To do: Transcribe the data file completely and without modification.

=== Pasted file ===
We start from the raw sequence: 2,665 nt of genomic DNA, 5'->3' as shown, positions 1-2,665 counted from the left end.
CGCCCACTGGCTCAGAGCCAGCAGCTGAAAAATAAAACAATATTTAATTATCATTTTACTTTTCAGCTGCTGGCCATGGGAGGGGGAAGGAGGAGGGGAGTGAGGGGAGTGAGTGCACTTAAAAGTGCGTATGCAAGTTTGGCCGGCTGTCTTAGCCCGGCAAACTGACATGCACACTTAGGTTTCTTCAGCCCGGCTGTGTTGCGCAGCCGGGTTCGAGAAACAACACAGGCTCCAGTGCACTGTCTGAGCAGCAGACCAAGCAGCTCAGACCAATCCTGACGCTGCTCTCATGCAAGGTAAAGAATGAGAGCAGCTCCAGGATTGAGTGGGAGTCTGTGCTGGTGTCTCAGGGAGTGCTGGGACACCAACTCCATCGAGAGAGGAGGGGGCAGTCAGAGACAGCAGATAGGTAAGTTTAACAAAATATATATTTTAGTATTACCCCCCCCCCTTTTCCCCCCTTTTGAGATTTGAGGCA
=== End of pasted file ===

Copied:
We start from the raw sequence: 2,665 nt of genomic DNA, 5'->3' as shown, positions 1-2,665 counted from the left end.
CGCCCACTGGCTCAGAGCCAGCAGCTGAAAAATAAAACAATATTTAATTATCATTTTACTTTTCAGCTGCTGGCCATGGGAGGGGGAAGGAGGAGGGGAGTGAGGGGAGTGAGTGCACTTAAAAGTGCGTATGCAAGTTTGGCCGGCTGTCTTAGCCCGGCAAACTGACATGCACACTTAGGTTTCTTCAGCCCGGCTGTGTTGCGCAGCCGGGTTCGAGAAACAACACAGGCTCCAGTGCACTGTCTGAGCAGCAGACCAAGCAGCTCAGACCAATCCTGACGCTGCTCTCATGCAAGGTAAAGAATGAGAGCAGCTCCAGGATTGAGTGGGAGTCTGTGCTGGTGTCTCAGGGAGTGCTGGGACACCAACTCCATCGAGAGAGGAGGGGGCAGTCAGAGACAGCAGATAGGTAAGTTTAACAAAATATATATTTTAGTATTACCCCCCCCCCTTTTCCCCCCTTTTGAGATTTGAGGCA